Animal Production and Health
The Animal Production and Health Sub-programme contribute to the enhancement of global food security through the implementation of sustainable livestock production systems using nuclear and nuclear related techniques. We assist Member States to improve livestock productivity through the efficient use of locally available feed resources, adequate management practices and breeding programmes for indigenous and upgraded animals, and diagnostic tools and prophylactic measures for the control and prevention of animal and zoonotic diseases.
Support and guidance is provided in formulating and implementing activities that underpin Member States’ national, regional and global livestock development objectives in strategic, applied and adaptive research, technology transfer, capacity building, policy advice and information management.
|Lab to Help Diagnosis of Animal Diseases Using Nuclear-Derived Techniques Opens in Botswana. The IAEA, in partnership with the Food and Agriculture Organization of the United Nations (FAO), has supported the country’s national veterinary laboratory since 2009, helping compliance with European Union testing and surveillance requirements. The IAEA, through several technical cooperation projects, has provided equipment, reagents, expert advice and training for laboratory staff. Read More »|
|IAEA assists Sudan in the control of animal diseases through the development of vaccines. Control and eradication of animal diseases are crucial for food security and improving the livelihoods of farmers. With support from the Animal Production and Health Subprogramme of the Joint FAO/IAEA Programme of Nuclear Techniques in Food and Agriculture, the IAEA, in partnership with FAO, is assisting Sudan in developing an irradiated vaccine to protect livestock against one such zoonotic disease, Brucellosis. Read More »|
|Joint FAO-IAEA research looks for a stable-isotope based method to quantify feed intake. Joint FAO/IAEA Division developed a research project on isotope based techniques for estimation of feed intake in grazing cattle through expert consultations. The project is expected to start in 2016. Read More »|
|Asian and African Scientists Learn How to Detect Animal Diseases Threatening Livestock. Animal diseases cause great damage in countries, especially where the majority of people depend on agriculture and livestock to live. After attending a two-week course organized this month by the IAEA, in partnership with the Food and Agriculture Organization of the United Nations (FAO), several scientists from sub-Saharan Africa and Asia are now in the position to diagnose such diseases. Read More »|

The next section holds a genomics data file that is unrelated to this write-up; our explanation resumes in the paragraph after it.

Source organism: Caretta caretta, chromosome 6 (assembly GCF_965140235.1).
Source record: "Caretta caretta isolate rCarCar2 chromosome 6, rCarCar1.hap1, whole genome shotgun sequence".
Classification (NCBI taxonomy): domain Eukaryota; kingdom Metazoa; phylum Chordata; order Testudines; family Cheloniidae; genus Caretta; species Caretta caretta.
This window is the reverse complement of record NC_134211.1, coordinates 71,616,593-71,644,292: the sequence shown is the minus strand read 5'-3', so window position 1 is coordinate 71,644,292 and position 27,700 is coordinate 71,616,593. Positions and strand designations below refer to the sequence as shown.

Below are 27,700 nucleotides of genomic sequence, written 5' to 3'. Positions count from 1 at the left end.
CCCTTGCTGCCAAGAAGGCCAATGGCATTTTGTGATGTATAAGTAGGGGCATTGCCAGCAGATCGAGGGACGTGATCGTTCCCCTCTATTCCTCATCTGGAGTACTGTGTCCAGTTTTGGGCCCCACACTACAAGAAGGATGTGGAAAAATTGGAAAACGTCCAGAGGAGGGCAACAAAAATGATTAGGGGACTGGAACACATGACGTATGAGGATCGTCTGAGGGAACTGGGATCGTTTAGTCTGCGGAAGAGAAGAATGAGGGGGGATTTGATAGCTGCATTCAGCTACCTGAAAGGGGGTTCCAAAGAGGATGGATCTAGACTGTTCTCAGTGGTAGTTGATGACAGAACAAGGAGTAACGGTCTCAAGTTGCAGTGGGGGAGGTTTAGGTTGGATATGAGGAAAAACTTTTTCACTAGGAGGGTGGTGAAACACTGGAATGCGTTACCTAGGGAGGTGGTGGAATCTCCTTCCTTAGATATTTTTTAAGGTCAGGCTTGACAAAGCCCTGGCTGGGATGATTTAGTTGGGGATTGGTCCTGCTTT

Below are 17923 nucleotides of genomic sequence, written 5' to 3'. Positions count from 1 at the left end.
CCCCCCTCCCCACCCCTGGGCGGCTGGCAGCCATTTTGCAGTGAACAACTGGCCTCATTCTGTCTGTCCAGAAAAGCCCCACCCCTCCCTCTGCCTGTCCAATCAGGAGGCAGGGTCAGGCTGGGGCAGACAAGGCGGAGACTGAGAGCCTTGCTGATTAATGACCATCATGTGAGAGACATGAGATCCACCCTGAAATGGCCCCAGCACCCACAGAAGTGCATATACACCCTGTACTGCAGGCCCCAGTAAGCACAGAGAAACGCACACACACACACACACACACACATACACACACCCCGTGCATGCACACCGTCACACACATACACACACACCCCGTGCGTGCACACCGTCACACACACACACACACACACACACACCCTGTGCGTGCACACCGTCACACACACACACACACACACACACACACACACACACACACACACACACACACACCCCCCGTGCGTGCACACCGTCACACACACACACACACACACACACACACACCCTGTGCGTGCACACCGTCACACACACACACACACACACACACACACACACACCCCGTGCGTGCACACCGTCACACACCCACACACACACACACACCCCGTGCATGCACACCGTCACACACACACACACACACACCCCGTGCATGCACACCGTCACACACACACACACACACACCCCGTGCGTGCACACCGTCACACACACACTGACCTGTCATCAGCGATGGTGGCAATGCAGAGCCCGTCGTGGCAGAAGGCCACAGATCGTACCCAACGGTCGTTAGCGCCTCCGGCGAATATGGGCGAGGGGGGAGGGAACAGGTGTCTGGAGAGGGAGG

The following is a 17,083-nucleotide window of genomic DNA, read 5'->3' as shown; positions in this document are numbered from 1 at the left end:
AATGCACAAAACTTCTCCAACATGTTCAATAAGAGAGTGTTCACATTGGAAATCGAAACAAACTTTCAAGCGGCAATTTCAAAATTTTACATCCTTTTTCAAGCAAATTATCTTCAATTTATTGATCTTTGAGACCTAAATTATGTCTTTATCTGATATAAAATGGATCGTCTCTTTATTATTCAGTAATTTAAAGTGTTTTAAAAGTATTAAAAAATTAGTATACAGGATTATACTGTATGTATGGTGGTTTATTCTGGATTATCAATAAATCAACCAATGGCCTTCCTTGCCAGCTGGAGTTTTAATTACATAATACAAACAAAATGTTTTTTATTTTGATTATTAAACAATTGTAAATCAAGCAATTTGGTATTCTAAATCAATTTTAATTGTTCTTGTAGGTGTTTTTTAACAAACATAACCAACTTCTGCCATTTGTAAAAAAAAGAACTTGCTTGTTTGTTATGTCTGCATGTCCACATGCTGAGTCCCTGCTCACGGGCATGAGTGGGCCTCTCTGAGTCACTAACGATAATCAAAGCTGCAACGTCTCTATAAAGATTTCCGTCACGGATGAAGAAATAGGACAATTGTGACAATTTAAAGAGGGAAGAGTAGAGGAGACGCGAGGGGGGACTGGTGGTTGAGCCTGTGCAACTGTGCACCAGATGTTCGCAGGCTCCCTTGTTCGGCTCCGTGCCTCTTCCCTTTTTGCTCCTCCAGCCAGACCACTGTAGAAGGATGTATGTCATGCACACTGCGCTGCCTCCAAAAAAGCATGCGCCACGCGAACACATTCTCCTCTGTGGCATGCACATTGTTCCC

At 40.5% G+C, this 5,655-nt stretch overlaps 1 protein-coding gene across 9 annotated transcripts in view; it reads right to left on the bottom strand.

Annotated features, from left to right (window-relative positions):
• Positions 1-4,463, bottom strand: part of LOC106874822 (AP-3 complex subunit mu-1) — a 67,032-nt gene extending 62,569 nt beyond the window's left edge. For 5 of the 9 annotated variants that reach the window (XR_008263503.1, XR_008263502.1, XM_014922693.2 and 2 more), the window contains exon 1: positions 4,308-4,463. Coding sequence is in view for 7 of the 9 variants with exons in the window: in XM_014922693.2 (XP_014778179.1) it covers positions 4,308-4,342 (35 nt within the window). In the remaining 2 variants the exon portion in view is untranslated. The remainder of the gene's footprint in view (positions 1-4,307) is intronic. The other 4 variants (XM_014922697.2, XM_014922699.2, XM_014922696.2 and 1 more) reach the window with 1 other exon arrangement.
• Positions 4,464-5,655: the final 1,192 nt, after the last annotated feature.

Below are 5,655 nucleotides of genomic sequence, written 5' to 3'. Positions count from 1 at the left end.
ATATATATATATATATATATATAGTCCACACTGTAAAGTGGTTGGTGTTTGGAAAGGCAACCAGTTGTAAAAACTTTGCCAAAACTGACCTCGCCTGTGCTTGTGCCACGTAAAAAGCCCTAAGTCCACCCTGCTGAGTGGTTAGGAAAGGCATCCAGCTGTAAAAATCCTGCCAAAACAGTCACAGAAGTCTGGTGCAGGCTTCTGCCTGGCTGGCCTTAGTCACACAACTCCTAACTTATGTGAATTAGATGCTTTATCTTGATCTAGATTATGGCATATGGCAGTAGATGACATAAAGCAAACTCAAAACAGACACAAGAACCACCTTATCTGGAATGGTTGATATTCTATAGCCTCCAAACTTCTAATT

From Lab Coats to Hazmat Suits: IAEA Trains Scientists to Work Safely With Ebola. The IAEA, in partnership with the Food and Agriculture Organization of the United Nations (FAO)
and in collaboration with the World Health Organization (WHO), is providing assistance to African Member States on the use of nuclear-derived techniques in identifying and characterizing quickly
and effectively zoonotic diseases such as Ebola, Highly Pathogenic Avian Influenza, Crimean-Congo haemorrhagic fever and Rift Valley fever quickly and effectively.
Read More »
|Nuclear-Derived Techniques Improve Cattle Productivity and Milk Quality in Cameroon. In collaboration with the IAEA and the Food and Agriculture Organization of the United Nations (FAO), LAVANET and the country’s Institute of Agricultural Research for Development are engaged in training technicians on disease control and artificial insemination to improve cattle productivity and breeding management. Read More »|
|Improving vaccine efficiency to fight livestock diseases with new Flow-cytometer. Vaccines protect livestock against animal diseases and are crucial in disease control programs. Before novel vaccines are released to the market, they undergo a long and complex development, testing and approval process. A new state-of-the-art piece of equipment, a flow-cytometer, has been provided by the Government of Germany to the Animal Production and Health Laboratory in Seibersdorf. Read More »|
|IAEA training course helps tackle the H5N1 avian influenza outbreak in West Africa. .... the IAEA in cooperation with FAO, recently held a training course for those Member States experiencing or considered at risk of bird flu outbreaks. “The key to control zoonotic diseases is to be proactive rather than reactive,” said Gerrit Viljoen, Head of IAEA’s Animal Production and Health Section. Read More »|
|IAEA supports Belize to strengthen their animal health diagnoses and control capacities. Agriculture in Belize plays a significant role in the country’s economic stability and growth in terms of foreign exchange earnings, income generation, employment, nutrition, and food security. The Agricultural sector represented 13% of Belize’s Gross Domestic Product (GDP) in 2014, a 2.0% increase over the previous year. Aquaculture has been prioritized by the Government of Belize as a tool to evaluate alternative sources of protein, and ultimately provide a cheaper protein source option for Belizeans. In light of this, the IAEA has been assisting Belize in developing nuclear and molecular diagnostic and control techniques and strengthening capacities in animal health management through several initiatives, including the development of the Animal Health Molecular Diagnostic Laboratory. Read More »|
|Controlling Avian Flu in West Africa: Nuclear-Derived Techniques Enable Early Detection of Outbreaks. Following the recent outbreak of avian flu in Cote d’Ivoire, the IAEA – through its partnership with the Food and Agriculture Organization of the United Nations (FAO) – is helping West African countries in the early and accurate detection of the virus using nuclear-derived techniques. Read More »|